There are no other files named comment.tty in the archive.
This is a documentation facility which allows the user to associate
a list of comments with a word, file them and selectively retrieve them.
is the property under which documentation is stored. It is a list of comments
for the word on whose property list the property resides. Each comment has an
ID and DECRIPTION as documented in DC and a body, either a string or a file
pointer. Comments are created by DC and displayed by DOC.
COMMENTS [FILEPKGCOM, FILEPKGTYPE]
The file package command (COMMENTS * FOOCOMMENTS) or (COMMENTS FOO1 FOO2 ...)
dumps the documentation of the elements of FOOCOMMENTS or of FOO1, FOO2, etc.
The corresponding file package type is also defined.
(DC WORD ID DESCRIPTOR) [NLAMBDA SPREAD]
DC creates a comment (documentation) for the specified word. Each word may
have arbitrarily many comments, but only one for a given ID. When an old ID
is used the comment for that ID is replaced. WORD and ID should be atomic.
DESCRIPTOR is an arbitrary Lisp object (normally a list) that describes the
comment. It can be used to decide whether the comment should be printed by
DOC. Comments are stored under the COMMENT property of WORD. This can be
edited if you want to delete comments, change their order or change their
descriptor fields. The text of the comment is stored either as a string
(when it is first typed in) or as a file pointer. As a default, file pointers
are used whenever possible. They are created whenever a comment is written
to a file or read from a file. These defaults may be overridden by setting
the flag DC-DEFINE to store a string read from a file, and DC-RETAIN to keep
a comment as a string when it is written to a file.
The following conventions are suggested for documentation:
Every file should contain a comment for the file name which at least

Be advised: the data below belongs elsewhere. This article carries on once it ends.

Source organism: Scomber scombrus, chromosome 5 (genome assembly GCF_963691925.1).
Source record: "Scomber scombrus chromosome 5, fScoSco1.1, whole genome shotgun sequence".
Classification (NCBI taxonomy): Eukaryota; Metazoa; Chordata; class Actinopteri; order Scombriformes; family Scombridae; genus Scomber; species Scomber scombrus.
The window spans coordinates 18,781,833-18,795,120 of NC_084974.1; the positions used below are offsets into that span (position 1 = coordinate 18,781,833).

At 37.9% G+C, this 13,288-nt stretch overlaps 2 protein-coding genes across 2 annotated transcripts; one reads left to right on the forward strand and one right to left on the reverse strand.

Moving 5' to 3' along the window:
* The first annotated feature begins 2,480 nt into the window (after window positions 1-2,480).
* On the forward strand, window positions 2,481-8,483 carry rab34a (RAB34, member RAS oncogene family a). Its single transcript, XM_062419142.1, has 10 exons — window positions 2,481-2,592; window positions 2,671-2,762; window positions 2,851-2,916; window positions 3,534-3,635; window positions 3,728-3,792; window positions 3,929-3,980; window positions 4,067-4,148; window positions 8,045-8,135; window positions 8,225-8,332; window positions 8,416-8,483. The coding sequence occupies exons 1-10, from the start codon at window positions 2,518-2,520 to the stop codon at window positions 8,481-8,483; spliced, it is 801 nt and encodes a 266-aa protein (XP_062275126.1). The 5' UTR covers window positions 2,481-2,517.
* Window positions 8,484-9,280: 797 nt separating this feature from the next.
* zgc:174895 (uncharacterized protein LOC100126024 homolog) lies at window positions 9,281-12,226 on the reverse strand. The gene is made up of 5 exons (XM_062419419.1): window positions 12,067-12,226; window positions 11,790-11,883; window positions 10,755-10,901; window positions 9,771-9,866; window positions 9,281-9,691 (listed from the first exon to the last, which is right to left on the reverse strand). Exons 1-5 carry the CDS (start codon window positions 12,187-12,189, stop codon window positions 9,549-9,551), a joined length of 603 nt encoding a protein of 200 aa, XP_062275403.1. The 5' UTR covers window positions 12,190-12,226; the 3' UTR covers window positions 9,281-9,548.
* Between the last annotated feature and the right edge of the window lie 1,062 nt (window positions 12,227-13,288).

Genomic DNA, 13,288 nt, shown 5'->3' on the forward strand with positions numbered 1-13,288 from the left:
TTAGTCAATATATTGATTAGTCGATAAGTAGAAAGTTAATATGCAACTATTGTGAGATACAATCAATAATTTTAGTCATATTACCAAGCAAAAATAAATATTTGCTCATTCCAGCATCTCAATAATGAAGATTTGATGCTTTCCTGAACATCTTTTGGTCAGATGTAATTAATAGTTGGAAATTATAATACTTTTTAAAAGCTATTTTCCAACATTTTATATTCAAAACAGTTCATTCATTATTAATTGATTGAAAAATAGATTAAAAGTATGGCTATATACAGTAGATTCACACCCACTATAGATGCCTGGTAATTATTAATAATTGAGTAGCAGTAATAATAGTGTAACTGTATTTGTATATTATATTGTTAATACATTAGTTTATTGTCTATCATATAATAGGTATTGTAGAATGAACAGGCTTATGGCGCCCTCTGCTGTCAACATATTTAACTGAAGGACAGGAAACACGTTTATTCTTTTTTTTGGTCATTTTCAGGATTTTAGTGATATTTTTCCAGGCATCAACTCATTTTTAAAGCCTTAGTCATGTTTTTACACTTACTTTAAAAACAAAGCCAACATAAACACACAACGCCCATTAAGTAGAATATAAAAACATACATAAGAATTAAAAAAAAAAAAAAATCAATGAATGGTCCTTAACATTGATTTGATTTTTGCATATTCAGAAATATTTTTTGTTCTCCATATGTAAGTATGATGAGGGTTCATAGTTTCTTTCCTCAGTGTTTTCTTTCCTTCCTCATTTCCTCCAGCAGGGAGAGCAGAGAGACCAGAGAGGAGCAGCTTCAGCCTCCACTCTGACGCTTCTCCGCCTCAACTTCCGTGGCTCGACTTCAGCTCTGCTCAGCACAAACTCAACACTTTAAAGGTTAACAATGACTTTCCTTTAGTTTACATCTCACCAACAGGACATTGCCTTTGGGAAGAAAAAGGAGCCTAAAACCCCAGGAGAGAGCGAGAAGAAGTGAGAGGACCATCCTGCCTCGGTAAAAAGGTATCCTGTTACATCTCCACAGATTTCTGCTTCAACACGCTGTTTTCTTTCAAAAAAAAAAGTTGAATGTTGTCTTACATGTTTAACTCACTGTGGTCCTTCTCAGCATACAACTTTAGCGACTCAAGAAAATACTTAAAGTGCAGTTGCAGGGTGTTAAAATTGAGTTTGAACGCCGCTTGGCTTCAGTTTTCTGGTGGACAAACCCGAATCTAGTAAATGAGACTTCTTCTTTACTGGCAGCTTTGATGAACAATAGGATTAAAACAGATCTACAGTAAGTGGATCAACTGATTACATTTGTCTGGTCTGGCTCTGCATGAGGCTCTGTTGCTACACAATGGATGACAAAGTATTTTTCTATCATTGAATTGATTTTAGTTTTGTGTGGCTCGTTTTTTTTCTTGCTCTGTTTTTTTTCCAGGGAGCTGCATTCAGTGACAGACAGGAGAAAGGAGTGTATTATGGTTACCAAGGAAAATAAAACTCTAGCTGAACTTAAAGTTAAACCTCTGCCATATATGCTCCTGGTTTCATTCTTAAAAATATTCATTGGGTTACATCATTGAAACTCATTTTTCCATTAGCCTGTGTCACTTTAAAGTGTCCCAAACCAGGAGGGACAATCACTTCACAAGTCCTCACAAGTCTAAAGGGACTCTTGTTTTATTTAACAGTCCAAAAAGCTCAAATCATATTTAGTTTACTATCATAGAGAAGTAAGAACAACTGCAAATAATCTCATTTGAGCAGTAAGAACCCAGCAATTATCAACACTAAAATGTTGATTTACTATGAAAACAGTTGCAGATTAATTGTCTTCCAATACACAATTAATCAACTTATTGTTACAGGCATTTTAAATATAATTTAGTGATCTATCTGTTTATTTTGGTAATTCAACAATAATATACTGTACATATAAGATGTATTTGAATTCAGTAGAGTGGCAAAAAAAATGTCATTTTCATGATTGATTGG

lists the other words with documentation in the file. This is just a way
for a user to find out what documentation exists. Of course, if you want
to describe the file while you're at it, so much the better.
It is expected that most words with documentation will have only one
comment, and that doc ought to print it without asking. Therefore, the
suggested usage (reinforced by the default DOCFILTER function) is that a
comment ID of NIL (which is what you will get if you type "(DC FOO)")
indicates that the comment should be displayed. For any other ID, the
default DOCFILTER will ask the user.
(DOC word1 word2 ...) [NLAMBDA NOSPREAD]
DOC retrieves the documentation for the words specified. For each comment
(in the order of the COMMENT property) DOC calls (DOCFILTER word id descr)
where the parameters are the same as for DC. If the result is non-NIL the
comment is printed. The default DOCFILTER prints its arguments and if the
id is NIL returns T (i.e. print it). If the id is non-NIL it asks the user
whether to print the comment. This is meant to reflect the common usage of
DC to give a word only one comment by just doing (DC word).
At the moment there is no good way to edit the text of a comment. One hack
that works is to just edit the file with a text editor and then load it
into lisp (which will rewrite the filemap. In the long run, the best
plan seems to be not to write a text editor but provide an interface to the
editor of your choice. Unfortunately, there are many text editors with
different interfaces. At the moment I'm leaning toward picking a standard
file name (doc.temp or some such), writing the comments to it, calling the
editor of your choice with subsys and then reading the file back in with
DC-DEFINE set to T. This means that the user must load the file and save
it in addition to editing. Any suggestions are welcome.
At the moment the comment package contains a sleazy hack which enables comments
to be copied onto a .COM file by TCOMPL. (The comment is transformed by a
readmacro into an EVAL@COMPILE.) This is certainly not the "right" solution,
but it works (for now).
LOADFNS seems to work all right for comments - remember that the pattern you
want is (DC <word> ...). GETDEF and friends seem to work reasonably well
(which is utterly amazing), but of course they tend to return comment
pointers. This is what you want e.g. for editdef - it lets you reorder the
comments, change their attributes etc. (One problem is that GETDEF from a
file tends to get other definitions besides the one you wanted. This is due
to GETDEF's limited understanding of where to find definitions of types it
The use of file pointers tends to lead to problems when MAKEFILE bombs out.
If you ctl-D out of MAKEFILE, the comments will be correct, but you may have
to do something to make the files accessible. I particular, you should
close the file you were making, and undelete its former version if necessary.
Otherwise, the file pointers will point to files that can't be found. After
that you can redo the MAKEFILE.
DonC (Don Cohen) @ ISIF